The central area of the site has previously been filled with broken brick hardcore from the old flank wall that was taken down, and this has been well compacted. This hardcore forms the sub base to our new concrete slab which is the next job on the list. With the outer brick walls up to damp, we’re now ready to build up the rest of the layers and cast the slab.
Sand is barrowed through from a pile stacked up on a tarpaulin on the front drive and poured over the base. This is then shovelled out to distribute it roughly before being levelled off. A string line between the walls acts as a guide to getting the levels right and a 100 x 50 mm timber batten is used to grade the sand level in sweeping motions. Any dips or hollows get topped up as they go along and the surface re-graded. It’s amazing how quickly this can be done – experience shows ! The final thickness of the sand blinding once it has been tamped down is around 50mm.
Damp Proof Membrane
Next, the damp proof membrane is laid over the sand. When the area can be covered with one large sheet, there is no need for any joins. On larger areas however, as one of the team from G L Smith explains, joins are lapped by at least 150mm and sealed so that the end result is still a continuous membrane. This membrane prevents any moisture being able to rise up through the concrete slab. The edges of the DPM are lapped over the brick walls so that it will tie in with the damp proof course as the walls are built up later. For now it’s held in place with a few bricks to stop it blowing around.
Concrete ground floor slabs have a lot more insulation nowadays compared to how things were in the past. On this job they use 100mm Xtratherm sheets. This has a rigid foam core filled with tiny bubbles and is faced with foil. This provides a relatively high insulation value for its thickness and is straightforward to fit. The sheets are lightweight meaning they can be lifted and positioned easily. They are also readily cut so the whole process of insulating the ground floor slab takes very little time.
Reinforced Concrete Slab
The area of the slab means that calling in a delivery of ready-mix wouldn’t make much sense so the concrete is mixed on site. There’s a large pile of premixed ballast sitting on a tarpaulin on the drive and plenty of bags of cement alongside that. The mixing process starts and before long, the mixed concrete is being barrowed round to the slab area. As the barrows are emptied, the concrete is shovelled out and roughly levelled to form a base which around half the final thickness. The reason only half the thickness is laid to start with soon becomes apparent. Large sheets of steel reinforcement are laid over the concrete before the final thickness of concrete is built up. The steel mesh makes the concrete slab far stronger than it would otherwise be.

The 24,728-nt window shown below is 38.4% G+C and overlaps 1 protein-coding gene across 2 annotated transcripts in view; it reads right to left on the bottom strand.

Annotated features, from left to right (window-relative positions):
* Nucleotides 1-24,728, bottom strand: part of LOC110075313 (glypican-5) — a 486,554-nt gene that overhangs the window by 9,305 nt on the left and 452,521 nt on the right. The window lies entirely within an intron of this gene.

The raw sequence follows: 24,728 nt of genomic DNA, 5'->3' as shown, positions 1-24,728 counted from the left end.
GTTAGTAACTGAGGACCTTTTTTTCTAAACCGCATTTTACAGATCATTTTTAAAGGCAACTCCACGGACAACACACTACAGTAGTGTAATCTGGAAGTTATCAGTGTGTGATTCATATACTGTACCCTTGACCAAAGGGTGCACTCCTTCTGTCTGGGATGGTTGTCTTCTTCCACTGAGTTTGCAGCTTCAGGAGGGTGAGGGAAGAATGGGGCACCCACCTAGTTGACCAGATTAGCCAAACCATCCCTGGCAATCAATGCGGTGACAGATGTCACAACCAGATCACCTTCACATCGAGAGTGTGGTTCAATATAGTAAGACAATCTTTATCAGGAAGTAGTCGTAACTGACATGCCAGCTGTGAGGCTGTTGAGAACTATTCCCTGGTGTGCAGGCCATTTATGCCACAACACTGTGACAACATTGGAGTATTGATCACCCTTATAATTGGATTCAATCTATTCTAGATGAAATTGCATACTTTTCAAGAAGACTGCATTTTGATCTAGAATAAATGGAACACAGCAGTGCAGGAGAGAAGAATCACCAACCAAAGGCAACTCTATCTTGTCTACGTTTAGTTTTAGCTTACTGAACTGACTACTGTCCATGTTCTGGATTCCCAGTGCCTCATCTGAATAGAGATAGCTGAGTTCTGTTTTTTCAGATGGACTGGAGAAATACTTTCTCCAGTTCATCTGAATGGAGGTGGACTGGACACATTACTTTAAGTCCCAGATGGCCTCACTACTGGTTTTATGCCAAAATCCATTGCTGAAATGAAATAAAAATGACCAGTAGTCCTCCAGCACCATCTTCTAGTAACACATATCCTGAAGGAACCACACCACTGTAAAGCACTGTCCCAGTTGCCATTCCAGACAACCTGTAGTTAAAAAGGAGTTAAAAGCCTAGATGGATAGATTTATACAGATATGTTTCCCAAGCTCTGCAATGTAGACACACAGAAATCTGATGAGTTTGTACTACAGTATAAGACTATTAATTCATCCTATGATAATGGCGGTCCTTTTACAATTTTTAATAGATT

A second layer of concrete is then barrowed round and shovelled out over the steel mesh. The concrete mix is worked in so that no air pockets are left and the steel is fully encased. Once the final layer of concrete has been poured, the surface is levelled off and tamped down with a 100 x 50 mm batten. The batten is patted up and down over the surface and the concrete level is checked as they go.
With the slab completed, the concrete mixer gets a thorough clean along with the rest of the tools. I’m sure you can tell a lot about builders by the state of their equipment. If you’ve ever seen a beaten up old concrete mixer with dents and knocks in it you can be fairly sure someone forgot to clean it and had quite a job getting the hardened concrete out. There’s nothing left of the pile of ballast on the drive now, and suddenly there’s a bit more space for materials. But, not for long I suspect !
Interesting automotive fact
If you have bought a new car abroad, rather than trying to drive yourself back to where you live, consider using the services of a professional vehicle transport company: not only will this guarantee the security of your car and save lots of your precious time, but it will keep its mileage at zero, which may turn out useful if you decide to sell it in the future.